Parenting Teens on Good vs Bad moviesIt’s an undeniable fact. Some movies are good. Others are, well, bad.

I’m not talking about cinematography, plot, acting or directing. I’m a pretty cheerful critic when it comes to those elements. What I’m talking about is the movie’s merit. Is it a movie worth watching? Does it have enough redeeming qualities to give your teen permission to hit play?

I’d like to suggest that you can’t simply look at a movie’s rating to answer this question. There are PG movies that will unravel a year’s worth of parenting in 90 minutes. And if we put the Bible on a screen, it would surely be rated R.

Ratings are helpful; no doubt. But just because the movie industry says a particular movie is appropriate for your teen, you might not want to take their word for it. Let me share with you a criteria that we’ve used to help our teens and tweens decide whether a movie is good or bad:

Who Do You Cheer for?

If the movie is good, it will make you love what is good and right and true and lovely. You’ll want the characters to do the right thing, and you’ll cheer for them when they do. You’ll also hate the bad guys—the ones who are lying, cheating, and stealing. You’ll be disgusted with their selfishness, lack of integrity, and mean spiritedness.

If the movie is bad, it will have just the opposite effect. You’ll want the bad guys to win. Yes, you’ll see that they have been selfishly looking out for their own interests only. You’ll watch them lying and stealing and bending the rules, but you’ll want them to get away with it. And those characters who stand for what is right? You’ll inwardly groan at their self-righteousness ideals and wish they would just step aside so the bad guy can get ahead.

Coaching Teenage Movie Watchers

As parents, we spend a lot of time teaching our kids what is right. We try to instill character and help them learn to make good choices. But then sometimes we let them watch movies that tug their hearts in the opposite direction, which doesn’t make sense.

Now, DVD burnings and heavy-handed banning probably won’t send the right messages to our kids, either. They’ll start assuming that we’re the bad guys, and either rebel outright or take their movie-watching underground. So what’s a parent to do?

I suggest we get our kids involved. Instead of slapping “good” and “bad” labels on every newly released movie, why not invite our kids into the decision making process? The ultimate goal in parenting is to work ourselves out of a job. So as parents, it makes sense to coach our kids on the art of selecting good movies and passing over the bad.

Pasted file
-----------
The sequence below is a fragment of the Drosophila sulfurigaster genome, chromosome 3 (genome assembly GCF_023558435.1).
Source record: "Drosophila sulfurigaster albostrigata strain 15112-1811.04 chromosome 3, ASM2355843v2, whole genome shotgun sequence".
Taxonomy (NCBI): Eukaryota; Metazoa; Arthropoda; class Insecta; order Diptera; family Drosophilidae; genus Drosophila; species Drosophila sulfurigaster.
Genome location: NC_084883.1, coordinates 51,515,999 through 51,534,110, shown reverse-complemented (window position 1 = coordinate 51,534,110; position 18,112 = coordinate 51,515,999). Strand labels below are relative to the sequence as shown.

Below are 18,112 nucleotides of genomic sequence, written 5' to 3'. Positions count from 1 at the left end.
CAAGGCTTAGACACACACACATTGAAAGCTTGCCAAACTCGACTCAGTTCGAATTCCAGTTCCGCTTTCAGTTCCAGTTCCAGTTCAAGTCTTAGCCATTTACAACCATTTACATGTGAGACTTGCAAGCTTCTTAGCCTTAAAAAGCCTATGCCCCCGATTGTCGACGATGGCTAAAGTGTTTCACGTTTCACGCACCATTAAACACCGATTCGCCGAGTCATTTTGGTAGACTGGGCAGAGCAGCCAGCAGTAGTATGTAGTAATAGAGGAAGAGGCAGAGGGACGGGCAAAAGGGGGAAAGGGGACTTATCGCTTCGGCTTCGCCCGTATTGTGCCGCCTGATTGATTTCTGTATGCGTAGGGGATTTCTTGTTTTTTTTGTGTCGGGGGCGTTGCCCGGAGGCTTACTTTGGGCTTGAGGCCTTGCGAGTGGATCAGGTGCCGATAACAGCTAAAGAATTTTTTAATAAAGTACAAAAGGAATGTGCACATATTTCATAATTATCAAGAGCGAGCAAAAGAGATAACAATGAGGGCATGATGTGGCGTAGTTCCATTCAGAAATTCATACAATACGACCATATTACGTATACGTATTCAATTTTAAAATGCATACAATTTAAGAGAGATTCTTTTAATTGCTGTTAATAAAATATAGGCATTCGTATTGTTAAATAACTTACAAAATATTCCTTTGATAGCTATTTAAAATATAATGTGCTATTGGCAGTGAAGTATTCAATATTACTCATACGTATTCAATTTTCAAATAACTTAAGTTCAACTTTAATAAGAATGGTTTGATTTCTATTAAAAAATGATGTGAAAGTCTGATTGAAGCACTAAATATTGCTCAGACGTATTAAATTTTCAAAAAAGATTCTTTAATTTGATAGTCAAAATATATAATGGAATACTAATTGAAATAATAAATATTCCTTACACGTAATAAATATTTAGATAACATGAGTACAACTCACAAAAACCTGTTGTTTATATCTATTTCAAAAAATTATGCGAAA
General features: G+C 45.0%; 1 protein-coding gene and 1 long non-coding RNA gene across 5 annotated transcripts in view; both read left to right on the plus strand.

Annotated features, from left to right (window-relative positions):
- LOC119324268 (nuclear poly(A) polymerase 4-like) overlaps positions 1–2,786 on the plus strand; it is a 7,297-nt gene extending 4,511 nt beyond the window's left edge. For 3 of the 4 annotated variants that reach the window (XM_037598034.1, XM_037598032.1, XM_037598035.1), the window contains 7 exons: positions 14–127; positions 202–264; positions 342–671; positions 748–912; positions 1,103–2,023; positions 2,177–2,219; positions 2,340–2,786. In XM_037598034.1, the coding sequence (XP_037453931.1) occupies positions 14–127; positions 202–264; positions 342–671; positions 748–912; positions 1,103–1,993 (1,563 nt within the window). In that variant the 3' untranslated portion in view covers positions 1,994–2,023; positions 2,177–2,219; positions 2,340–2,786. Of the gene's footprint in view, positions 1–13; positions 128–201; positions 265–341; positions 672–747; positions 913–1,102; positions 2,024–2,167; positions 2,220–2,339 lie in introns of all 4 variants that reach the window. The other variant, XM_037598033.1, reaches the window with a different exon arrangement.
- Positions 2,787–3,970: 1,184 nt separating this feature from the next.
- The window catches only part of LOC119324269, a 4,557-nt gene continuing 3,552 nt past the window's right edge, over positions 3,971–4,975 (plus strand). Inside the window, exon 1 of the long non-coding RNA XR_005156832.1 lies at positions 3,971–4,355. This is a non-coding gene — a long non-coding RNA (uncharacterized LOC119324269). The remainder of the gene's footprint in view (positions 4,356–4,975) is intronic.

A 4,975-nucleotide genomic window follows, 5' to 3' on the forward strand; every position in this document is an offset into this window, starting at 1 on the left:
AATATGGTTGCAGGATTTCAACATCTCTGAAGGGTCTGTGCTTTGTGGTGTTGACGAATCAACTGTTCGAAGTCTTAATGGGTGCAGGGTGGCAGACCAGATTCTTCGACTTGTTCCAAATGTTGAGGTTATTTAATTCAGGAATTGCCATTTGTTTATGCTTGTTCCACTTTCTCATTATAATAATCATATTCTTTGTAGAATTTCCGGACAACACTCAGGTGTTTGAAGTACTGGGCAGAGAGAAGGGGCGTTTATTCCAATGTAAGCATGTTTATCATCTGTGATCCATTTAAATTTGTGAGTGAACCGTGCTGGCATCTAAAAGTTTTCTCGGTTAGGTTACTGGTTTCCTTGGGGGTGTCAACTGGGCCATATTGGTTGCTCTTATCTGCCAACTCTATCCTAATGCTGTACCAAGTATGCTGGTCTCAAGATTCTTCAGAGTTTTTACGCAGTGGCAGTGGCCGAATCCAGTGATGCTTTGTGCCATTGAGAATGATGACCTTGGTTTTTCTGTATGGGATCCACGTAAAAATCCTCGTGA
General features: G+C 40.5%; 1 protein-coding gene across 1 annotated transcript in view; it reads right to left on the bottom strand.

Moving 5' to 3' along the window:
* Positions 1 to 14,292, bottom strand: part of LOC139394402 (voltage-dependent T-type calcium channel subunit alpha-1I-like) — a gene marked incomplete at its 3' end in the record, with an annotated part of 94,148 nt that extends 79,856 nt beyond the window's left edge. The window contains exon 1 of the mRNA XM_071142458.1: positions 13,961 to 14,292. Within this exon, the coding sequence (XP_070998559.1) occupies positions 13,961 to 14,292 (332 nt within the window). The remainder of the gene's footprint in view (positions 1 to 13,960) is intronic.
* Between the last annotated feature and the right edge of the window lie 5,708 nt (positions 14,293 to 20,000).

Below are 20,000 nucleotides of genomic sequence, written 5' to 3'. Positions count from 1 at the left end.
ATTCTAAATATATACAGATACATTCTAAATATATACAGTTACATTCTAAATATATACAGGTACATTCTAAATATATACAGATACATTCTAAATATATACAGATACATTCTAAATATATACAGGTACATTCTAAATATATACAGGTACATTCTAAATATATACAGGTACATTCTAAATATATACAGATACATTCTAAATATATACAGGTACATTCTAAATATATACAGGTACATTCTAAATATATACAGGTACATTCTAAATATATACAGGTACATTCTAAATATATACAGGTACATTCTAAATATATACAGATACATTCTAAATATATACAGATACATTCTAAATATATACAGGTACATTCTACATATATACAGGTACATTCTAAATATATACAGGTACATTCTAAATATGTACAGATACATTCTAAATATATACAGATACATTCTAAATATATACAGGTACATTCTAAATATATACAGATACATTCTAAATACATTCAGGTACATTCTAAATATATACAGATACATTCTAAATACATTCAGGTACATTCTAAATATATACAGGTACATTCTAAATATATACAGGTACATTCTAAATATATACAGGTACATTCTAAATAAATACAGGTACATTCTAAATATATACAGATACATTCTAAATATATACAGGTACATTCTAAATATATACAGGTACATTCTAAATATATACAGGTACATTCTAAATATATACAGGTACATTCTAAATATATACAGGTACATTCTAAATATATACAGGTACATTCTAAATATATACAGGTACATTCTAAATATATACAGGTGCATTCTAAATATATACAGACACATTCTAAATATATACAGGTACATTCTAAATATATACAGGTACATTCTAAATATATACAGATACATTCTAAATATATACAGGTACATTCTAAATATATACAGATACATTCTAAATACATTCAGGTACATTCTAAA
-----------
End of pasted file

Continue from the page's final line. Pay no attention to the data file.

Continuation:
So the next time your teen asks to go to a movie with his friends or rent a movie at home, here are some decision-making prompts to get the conversation going:

  • In this movie, which side wins—good or evil?
  • Does this movie suggest that we celebrate what is good and right and honorable? Or does it invite us to celebrate what is bad and wrong and dishonorable?
  • Does the storyline make you hope that the characters will do what is right or what is wrong? For instance:

o   As you watch this movie, do you find yourself wanting someone to get away with something wrong? Or do you want the bad guy to get caught?
o   Do you root for the protagonist to be more kind, loyal, and respectful to friends and family members as the story unfolds? Or do you enjoy it when she is disrespectful and tears others down?
o   Does the story cause you to want the stronger characters to protect the weak? Or do you find yourself wishing the strong characters could be rid of or free of the responsibility of the weak?

  • Does the movie tell the truth about inevitable consequences for bad behavior, such as casual sex, drug and alcohol abuse, or bullying?
  • Does the movie portray the idea that human life is precious and death is horrible? Or does it portray the opposite—that some lives are disposable, and death is insignificant?
  • Does this movie make you cheer for something that—in real life—you would say is right and good? Or does the movie make you cheer for the very things you would say are wrong?

Movies make us cheer for something. They cause us to lean forward on the edge of our seats and hope for a particular ending. They cause us to celebrate either good or evil. Parents, let’s coach our kids on how to choose between movies that are good and bad. What we watch and enjoy affects who we become. Next time your tween or teen asks to watch a movie, take the time to consider: What does this movie make me cheer for? And do I agree with that?